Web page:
Patent Ductus Arteriosus
Images from Echocardiography

 

Reviewed by David Knight and Carl Kuschel
September
2007
Clinical Guidelines Back Newborn Services Home Page
Presence and Size of the Duct Left Atrial Size Left Ventricular Size
Diastolic Descending Aortic Flow LPA Flow Flow in Other Organs
Summary References Other Documents

Echocardiography is the best way to determine

In practice, there are several things to evaluate:

The Presence and Size of the Duct

The presence of a duct can best be determined by the demonstration of flow between aorta and main pulmonary artery (MPA), and by a pattern of disturbed diastolic flow in the MPA.

The duct is most easily seen in the parasternal short axis and the so-called "ductal" views.  Absolute quantification of its diameter is the best way to determine its presence or absence.  In general, the duct is measured at its narrowest point.  The duct is most easily seen with colour Doppler and this is the mode in which the measurement is taken, although it tends to overestimate ductal diameter.

PDA short axis 1.jpg (170583 bytes) Click on the image on the left to see a larger image of the duct from the parasternal short axis view
PDA - ductal view B+W.jpg (136637 bytes) PDA - ductal view in colour.jpg (195020 bytes) Click on the images on the left to see a larger image of the "ductal" view in both 2D (black and white) and with colour Doppler.

The duct measures 2.8mm on colour flow.

Sometimes, the views are difficult - even with colour.  In this case, placing a Doppler probe on the main pulmonary artery helps.  If there is a duct with a significant left-to-right shunt, there will be disturbance of diastolic flow in the main pulmonary artery.  This is often useful to exclude a significant duct, rather than quantify the size of any shunt.

Ductal size also helps to evaluate haemodynamic significance.  As diameter increases, so too does the amount of flow that occurs.  In general, ducts more than 2mm in diameter on colour Doppler are haemodynamically significant.

PDA - MPA flow.jpg (304739 bytes) Click on the image on the left to see a larger image of disturbed flow in the MPA with the presence of a PDA.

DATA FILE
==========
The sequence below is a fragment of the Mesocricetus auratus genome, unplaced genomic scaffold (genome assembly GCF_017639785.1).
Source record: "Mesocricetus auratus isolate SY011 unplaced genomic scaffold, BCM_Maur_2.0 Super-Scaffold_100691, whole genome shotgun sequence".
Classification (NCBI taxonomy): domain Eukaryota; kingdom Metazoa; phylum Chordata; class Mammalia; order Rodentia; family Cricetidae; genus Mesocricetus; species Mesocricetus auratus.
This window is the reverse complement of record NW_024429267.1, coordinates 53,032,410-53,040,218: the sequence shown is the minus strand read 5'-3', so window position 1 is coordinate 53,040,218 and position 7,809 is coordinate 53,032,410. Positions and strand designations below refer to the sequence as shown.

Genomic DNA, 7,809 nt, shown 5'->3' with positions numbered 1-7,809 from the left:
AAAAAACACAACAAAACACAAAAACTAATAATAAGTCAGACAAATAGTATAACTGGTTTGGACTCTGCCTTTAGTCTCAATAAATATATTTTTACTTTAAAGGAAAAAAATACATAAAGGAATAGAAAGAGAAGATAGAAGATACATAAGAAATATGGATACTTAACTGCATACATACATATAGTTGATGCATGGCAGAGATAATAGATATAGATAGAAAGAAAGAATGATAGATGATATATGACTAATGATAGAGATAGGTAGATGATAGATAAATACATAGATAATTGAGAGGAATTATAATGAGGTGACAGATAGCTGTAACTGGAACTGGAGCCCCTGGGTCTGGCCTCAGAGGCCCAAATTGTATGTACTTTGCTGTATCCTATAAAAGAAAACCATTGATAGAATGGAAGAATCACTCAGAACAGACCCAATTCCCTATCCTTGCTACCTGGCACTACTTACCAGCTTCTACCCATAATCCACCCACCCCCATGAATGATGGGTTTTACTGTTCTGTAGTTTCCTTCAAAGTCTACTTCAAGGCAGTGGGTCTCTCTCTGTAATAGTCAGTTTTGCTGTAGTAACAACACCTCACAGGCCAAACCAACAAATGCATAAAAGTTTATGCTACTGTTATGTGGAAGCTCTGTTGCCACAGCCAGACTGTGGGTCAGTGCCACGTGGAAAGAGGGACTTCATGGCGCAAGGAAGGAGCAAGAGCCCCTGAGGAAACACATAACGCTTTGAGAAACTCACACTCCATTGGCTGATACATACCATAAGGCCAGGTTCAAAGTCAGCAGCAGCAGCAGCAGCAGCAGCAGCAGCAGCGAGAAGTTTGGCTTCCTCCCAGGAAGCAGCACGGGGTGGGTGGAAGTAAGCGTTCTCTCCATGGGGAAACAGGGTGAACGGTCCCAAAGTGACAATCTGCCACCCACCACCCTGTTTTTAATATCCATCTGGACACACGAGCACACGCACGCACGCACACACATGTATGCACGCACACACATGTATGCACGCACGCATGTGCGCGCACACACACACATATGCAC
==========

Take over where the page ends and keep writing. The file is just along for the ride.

The Size of the Left Atrium

Left atrial (LA) enlargement signifies increased pulmonary venous return because of left-to-right ductal shunting.  The reference measure is the ratio of the LA to aorta at the level of the aortic valve (the LA:Ao ratio).  The aortic does not enlarge with even extremely large PDAs so it is a useful measurement that allows for different sized babies.  In general, a LA:Ao ratio >1.4:1 indicates a moderate shunt but is dependent on the operator and views.  NWH experience suggests that the ratio needs to be greater than 2:1 to support the finding of a significant shunt.

PDA - LA-Ao ratio.jpg (286775 bytes) Click on the image on the left to see a larger image of the LA:Ao ratio

Left Ventricular Size

This will enlarge as cardiac output increases with both increased pulmonary venous return and with increased diastolic run-off from the systemic circulation.  There are subjective measures of this (the "paired eyeball test", the presence of mitral regurgitation as the mitral valve ring dilates) and objective measurements (the left-ventricular end-diastolic dimension (LVEDD) :Ao ratio).

Descending Aortic Flow in Diastole

The presence of a significant ductal shunt results in diastolic run-off to the pulmonary circulation.  This will result in flow that is retrograde in the descending thoracic aorta beyond the duct during diastole.  In practice, this can be a difficult view to obtain.

PDA - Reversed aortic flow -annotated.jpg (276129 bytes) Click on the image on the left to see a larger image of flow patterns in the descending aorta.

Left Pulmonary Artery Diastolic Flow Velocity

This is higher with large left-to-right shunts.  Values less than 15cm/sec are seen when the duct is closed.  Values greater than 40cm/sec are seen in babies with (so-called) symptomatic PDAs.

Flow in Other Organ Blood Vessels

Disturbed flow patterns may be seen in brain, kidney, and gut vessels as an effect of a significant duct.

PDA - Reversed renal flow - annotated.jpg (142318 bytes) Click on the image on the left to see a larger image of reversed flow in a renal artery

Summary

None of these measures stands alone in determining which ducts require treatment.  Other factors that influence the decision include

References

1

Groves AM, Kuschel CA, Skinner JR. The neonatologist as an echocardiographer. NeoReviews 2006;7:e391-9.

2

Skinner J. Diagnosis of patent ductus arteriosus. Seminars in Neonatology 2001;6:49-61.
3 Suzumura H, Nitta A et al. Diastolic velocity of the left pulmonary artery of patent ductus arteriosus in preterm infants. Pediatrics International 2001;43:146-51.
4 Knight DB. Yu VY. Contrast echocardiographic assessment of the neonatal ductus arteriosus. Arch Dis Child 1986;61:484-8.